• TwinPeaks_SF

    I absolutely agree, but palm trees are being considered because they are one of the only trees that will clear the overhead wiring for the trolley buses. That’s why they’re on the Embarcadero and Upper Market. Streetsblog readers – do we know of any alternatives?

  • Anonymous

    You’re ridiculous. Palm trees have as much of a place in SF as Eucalyptus which is also a non native species. Embarcadero is beautiful – and the palms require much less maintenance then a normal tree. Look at the pictures of SF in the library archives – they are all online. You’ll see palm trees even in the oldest pics of SF – before most of the places in Socal that have them now were even cities.

  • Matt Baume

    Eucalyptus aren’t native either.

  • Anonymous

    @77345bdee4b30563c178c37b8f3d377c:disqus  I totally agree that they shouldn’t be putting in palm trees: they are not native to the Peninsula and always look brown and wilted. And I agree that it’s a relic from several generations ago when they wanted to try and pretend like SF was some tropical location. We are not the tropics and we should be embracing our own native climate and species and stop trying to imitate something else.

    But I disagree that we should plant eucalyptus trees since they are also not native.

    I think this whole issue of planting native trees is actually quite underrated, since not only do native species look better since they by definition thrive in this climate, but they require no irrigation, little maintenance, and attract native birds, insects, and animals. And I believe the last issue is highly underrated, as native trees and hence native birds, insects, and animals give a city a vitality that innately appeals to humans and hence makes a city much, much more livable than most people realize.

    @twinpeaks_sf:disqus There are plenty of other native tree species that can be used instead of palm trees 9 (note that this list includes not just trees but shrubs and flowers):
    http://www.californianativeplants.com/index.php/plants/plant-profiles/doc_download/186-tree-of-life-nursery-plant-catalog

    Obviously
    not all native trees are appropriate for the urban environment, but
    that’s why the city should be working with people like Nature in the
    City (http://natureinthecity.org/) to
    make sure appropriate native plants are used throughout the city. I’m positive there are trees that can be used on Van Ness that are native and work well there. The
    point is: there are many options other than non-native palm trees,
    eucalyptus trees, etc.

  • Anonymous

    Wake me when the discussion turns to rail on Geary.  Oh wait, what am I saying?  We all know that’ll never happen.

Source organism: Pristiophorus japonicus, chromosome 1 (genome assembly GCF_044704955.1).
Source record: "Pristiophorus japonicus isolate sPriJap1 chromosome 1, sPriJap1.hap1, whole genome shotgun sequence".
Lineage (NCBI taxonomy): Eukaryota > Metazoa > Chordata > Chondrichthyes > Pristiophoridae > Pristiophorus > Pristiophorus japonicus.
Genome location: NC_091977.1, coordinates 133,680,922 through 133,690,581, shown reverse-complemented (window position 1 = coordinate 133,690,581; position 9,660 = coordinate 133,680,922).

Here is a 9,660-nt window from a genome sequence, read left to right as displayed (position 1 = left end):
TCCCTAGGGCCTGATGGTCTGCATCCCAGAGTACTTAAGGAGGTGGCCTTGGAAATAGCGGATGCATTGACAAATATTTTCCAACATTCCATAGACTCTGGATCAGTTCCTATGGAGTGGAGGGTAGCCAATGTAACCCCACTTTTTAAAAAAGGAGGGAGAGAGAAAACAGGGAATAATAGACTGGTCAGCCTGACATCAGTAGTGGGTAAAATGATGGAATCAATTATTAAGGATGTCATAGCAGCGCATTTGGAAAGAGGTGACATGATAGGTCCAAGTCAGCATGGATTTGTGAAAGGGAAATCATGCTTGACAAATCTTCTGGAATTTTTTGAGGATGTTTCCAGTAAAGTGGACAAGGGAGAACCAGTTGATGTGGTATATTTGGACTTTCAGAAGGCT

• Anonymous

    The canary island palms are all brown looking and wilted in SF? huh.

  • kg

    To all who read this as me advocating planting of new eucalyptus, that’s not what I’m saying. That is what the city’s plan calls for. I’m merely stating that I’d hate to see what is already there (since 1870 if what I read is accurate), be destroyed. I do believe it’s the city’s job to identify something that’s both native and functional.

  • BBnet3000

    Alternate 3 with the platforms for each direction after the intersection seems like the best option for using the narrow ROW, having truly seperated center lanes, and keeping right-side doors.

  • Callingcarole

    Palm trees yes, everything else NO…where will the existing gridlocked traffic go?

  • Sean

    I like the single center median, but having a dedicated fleet is very problematic.

    I dont know why everyone says that the Geary GGT stop is the most important, that is just false. I see more people at Union/Sutter. With the 101 express route, I think that GGT could consolidate stops so there is only a stop at Sutter/VN, and Broadway/VN. No lefts except Broadway and the Bush/Pine couplet. There could be a traffic engineer/driver revolt otherwise. The 70 route can take the old lane.

  • Kevin

    I agree, just make the lanes contra flow, and you can run existing buses on this BRT line.

  • TwinPeaks_SF

    As is the whole point of BRT – hopefully much of the intra-SF traffic will move to Van Ness BRT as opposed to driving.

  • Anonymous

    Ah yes, the question of the ages. Where did all the traffic go when they got rid of a lane on Valencia? Where did all the traffic go when they banned most of it from Market St? Where did all the traffic go when they tore down the Embarcadero Freeway after the 1989 earthquake?

    Though it usually gets worse temporarily immediately after road diets, drivers adapt and in the long-term they either are more efficient with where they drive (ie, they drive less) which usually includes taking public transit, walking, or cycling or else changing where they live or work so they don’t have to drive so much. The reality is, the people will adapt to whatever you put there, so it makes sense to put the most efficient, most healthy, and least environmentally destructive modes of transit in place and watch as people start using them.

  • Aaron Bialick

    The EIR’s Transportation Analysis [PDF] does a pretty good job of addressing this.

    Generally, car congestion is projected to be worse without BRT than with it.